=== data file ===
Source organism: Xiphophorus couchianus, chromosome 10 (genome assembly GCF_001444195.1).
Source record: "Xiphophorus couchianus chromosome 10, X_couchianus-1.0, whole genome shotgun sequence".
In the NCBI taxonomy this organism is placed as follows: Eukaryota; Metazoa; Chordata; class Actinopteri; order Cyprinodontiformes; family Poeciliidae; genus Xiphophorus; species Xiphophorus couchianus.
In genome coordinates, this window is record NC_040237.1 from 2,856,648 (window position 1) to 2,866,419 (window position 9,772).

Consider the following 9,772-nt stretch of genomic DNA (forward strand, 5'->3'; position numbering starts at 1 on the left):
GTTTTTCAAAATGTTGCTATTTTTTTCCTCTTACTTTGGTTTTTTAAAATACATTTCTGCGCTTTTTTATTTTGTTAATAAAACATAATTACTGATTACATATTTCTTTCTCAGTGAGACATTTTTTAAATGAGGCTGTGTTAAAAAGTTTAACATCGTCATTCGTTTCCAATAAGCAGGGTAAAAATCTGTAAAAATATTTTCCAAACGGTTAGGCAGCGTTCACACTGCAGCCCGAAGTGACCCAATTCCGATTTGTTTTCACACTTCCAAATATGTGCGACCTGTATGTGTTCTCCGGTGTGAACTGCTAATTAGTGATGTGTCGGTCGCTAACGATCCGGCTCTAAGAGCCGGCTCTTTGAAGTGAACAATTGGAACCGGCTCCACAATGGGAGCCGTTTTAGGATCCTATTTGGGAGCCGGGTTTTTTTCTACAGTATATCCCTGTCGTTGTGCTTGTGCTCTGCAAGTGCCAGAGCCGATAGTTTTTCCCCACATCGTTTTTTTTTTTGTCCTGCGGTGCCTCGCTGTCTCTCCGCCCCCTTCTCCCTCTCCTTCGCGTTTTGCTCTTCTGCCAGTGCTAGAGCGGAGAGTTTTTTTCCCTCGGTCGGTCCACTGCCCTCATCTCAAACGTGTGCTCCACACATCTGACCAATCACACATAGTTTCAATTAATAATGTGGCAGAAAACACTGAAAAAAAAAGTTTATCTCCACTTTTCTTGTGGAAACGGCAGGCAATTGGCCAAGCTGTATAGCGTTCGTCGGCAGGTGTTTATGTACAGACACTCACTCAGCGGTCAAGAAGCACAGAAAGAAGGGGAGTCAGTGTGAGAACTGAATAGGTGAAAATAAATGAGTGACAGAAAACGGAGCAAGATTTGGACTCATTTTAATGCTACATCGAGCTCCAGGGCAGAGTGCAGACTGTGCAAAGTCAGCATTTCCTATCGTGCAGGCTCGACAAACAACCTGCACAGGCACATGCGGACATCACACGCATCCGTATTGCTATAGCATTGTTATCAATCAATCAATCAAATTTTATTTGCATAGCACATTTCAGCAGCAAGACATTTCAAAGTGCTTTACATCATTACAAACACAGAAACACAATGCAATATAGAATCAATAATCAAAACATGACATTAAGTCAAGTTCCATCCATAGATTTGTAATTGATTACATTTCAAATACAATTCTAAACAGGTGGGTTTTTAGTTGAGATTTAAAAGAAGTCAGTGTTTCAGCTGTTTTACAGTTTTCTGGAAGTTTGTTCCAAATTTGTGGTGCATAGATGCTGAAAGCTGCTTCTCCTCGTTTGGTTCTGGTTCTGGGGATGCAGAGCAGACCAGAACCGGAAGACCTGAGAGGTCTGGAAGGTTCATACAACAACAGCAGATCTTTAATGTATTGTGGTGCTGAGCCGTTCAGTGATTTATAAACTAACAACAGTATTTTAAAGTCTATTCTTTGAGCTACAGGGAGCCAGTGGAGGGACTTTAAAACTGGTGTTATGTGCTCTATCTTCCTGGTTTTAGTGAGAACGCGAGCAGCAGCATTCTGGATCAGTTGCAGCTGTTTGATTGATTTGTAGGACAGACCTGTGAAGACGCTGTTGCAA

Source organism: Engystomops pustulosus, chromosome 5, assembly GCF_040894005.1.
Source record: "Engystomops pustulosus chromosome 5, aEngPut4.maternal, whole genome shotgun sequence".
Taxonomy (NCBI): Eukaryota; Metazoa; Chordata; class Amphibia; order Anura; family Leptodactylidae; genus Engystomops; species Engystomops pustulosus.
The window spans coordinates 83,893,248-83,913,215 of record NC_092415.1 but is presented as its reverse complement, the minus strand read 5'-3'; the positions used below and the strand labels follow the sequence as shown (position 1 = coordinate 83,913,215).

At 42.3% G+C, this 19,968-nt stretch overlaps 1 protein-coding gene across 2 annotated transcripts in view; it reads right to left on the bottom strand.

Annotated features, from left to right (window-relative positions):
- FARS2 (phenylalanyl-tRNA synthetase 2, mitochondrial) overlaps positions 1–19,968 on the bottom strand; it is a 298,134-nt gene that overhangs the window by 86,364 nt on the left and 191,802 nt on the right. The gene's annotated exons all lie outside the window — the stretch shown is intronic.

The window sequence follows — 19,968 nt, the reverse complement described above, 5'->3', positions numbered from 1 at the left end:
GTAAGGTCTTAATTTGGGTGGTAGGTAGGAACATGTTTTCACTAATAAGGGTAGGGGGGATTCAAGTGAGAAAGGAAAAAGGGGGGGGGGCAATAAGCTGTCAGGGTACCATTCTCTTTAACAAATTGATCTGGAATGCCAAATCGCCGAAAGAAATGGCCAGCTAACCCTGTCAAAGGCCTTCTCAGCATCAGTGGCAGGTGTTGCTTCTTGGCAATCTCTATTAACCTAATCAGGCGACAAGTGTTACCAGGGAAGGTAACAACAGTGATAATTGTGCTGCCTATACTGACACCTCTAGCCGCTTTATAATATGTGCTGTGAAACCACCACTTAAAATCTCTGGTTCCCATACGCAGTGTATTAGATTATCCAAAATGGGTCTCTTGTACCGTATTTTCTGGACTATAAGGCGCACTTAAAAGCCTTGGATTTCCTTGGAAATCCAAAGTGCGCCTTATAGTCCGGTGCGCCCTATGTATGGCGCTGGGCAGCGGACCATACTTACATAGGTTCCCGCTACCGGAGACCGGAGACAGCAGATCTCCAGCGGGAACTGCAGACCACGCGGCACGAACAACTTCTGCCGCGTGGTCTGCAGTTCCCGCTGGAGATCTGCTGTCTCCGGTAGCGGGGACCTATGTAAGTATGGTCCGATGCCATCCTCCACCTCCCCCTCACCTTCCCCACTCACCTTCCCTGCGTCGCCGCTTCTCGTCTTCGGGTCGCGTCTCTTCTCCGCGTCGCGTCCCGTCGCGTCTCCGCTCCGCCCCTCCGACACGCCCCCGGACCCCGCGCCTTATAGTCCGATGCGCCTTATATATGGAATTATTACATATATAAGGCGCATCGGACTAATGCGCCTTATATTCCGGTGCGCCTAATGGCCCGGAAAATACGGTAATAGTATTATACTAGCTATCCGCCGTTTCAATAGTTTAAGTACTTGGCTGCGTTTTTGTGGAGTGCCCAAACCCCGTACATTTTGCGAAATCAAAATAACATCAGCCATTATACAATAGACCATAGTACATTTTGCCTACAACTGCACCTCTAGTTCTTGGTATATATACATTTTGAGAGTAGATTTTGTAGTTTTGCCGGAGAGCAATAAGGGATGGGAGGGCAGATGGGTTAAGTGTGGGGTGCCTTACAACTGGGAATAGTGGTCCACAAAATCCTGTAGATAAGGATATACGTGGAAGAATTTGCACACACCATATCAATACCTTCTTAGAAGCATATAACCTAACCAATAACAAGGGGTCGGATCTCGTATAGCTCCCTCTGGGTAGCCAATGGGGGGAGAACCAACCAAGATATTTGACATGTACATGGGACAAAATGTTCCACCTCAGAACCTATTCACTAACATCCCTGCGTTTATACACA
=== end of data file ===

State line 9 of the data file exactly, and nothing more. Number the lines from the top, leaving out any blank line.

Taxonomy (NCBI): Eukaryota; Metazoa; Chordata; class Amphibia; order Anura; family Leptodactylidae; genus Engystomops; species Engystomops pustulosus.